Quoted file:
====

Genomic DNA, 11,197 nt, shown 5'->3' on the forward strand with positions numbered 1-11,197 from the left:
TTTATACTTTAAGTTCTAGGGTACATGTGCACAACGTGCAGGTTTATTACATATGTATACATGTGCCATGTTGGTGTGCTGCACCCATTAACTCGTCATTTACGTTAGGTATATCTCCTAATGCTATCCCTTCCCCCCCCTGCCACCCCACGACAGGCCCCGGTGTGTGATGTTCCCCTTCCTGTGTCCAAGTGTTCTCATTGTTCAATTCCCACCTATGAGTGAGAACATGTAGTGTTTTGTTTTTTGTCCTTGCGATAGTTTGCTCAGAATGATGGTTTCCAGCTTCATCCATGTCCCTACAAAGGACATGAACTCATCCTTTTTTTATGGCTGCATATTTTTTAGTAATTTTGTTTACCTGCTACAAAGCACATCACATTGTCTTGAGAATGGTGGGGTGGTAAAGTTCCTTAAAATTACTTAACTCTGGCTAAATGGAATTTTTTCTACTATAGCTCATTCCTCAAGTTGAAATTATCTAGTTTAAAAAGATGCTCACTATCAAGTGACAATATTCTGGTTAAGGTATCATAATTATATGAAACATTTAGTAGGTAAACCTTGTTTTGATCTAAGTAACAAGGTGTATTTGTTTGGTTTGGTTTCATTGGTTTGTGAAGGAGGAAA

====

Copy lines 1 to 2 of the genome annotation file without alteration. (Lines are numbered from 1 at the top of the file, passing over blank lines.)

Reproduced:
Genomic DNA, 11,197 nt, shown 5'->3' on the forward strand with positions numbered 1-11,197 from the left:
TTTATACTTTAAGTTCTAGGGTACATGTGCACAACGTGCAGGTTTATTACATATGTATACATGTGCCATGTTGGTGTGCTGCACCCATTAACTCGTCATTTACGTTAGGTATATCTCCTAATGCTATCCCTTCCCCCCCCTGCCACCCCACGACAGGCCCCGGTGTGTGATGTTCCCCTTCCTGTGTCCAAGTGTTCTCATTGTTCAATTCCCACCTATGAGTGAGAACATGTAGTGTTTTGTTTTTTGTCCTTGCGATAGTTTGCTCAGAATGATGGTTTCCAGCTTCATCCATGTCCCTACAAAGGACATGAACTCATCCTTTTTTTATGGCTGCATATTTTTTAGTAATTTTGTTTACCTGCTACAAAGCACATCACATTGTCTTGAGAATGGTGGGGTGGTAAAGTTCCTTAAAATTACTTAACTCTGGCTAAATGGAATTTTTTCTACTATAGCTCATTCCTCAAGTTGAAATTATCTAGTTTAAAAAGATGCTCACTATCAAGTGACAATATTCTGGTTAAGGTATCATAATTATATGAAACATTTAGTAGGTAAACCTTGTTTTGATCTAAGTAACAAGGTGTATTTGTTTGGTTTGGTTTCATTGGTTTGTGAAGGAGGAAA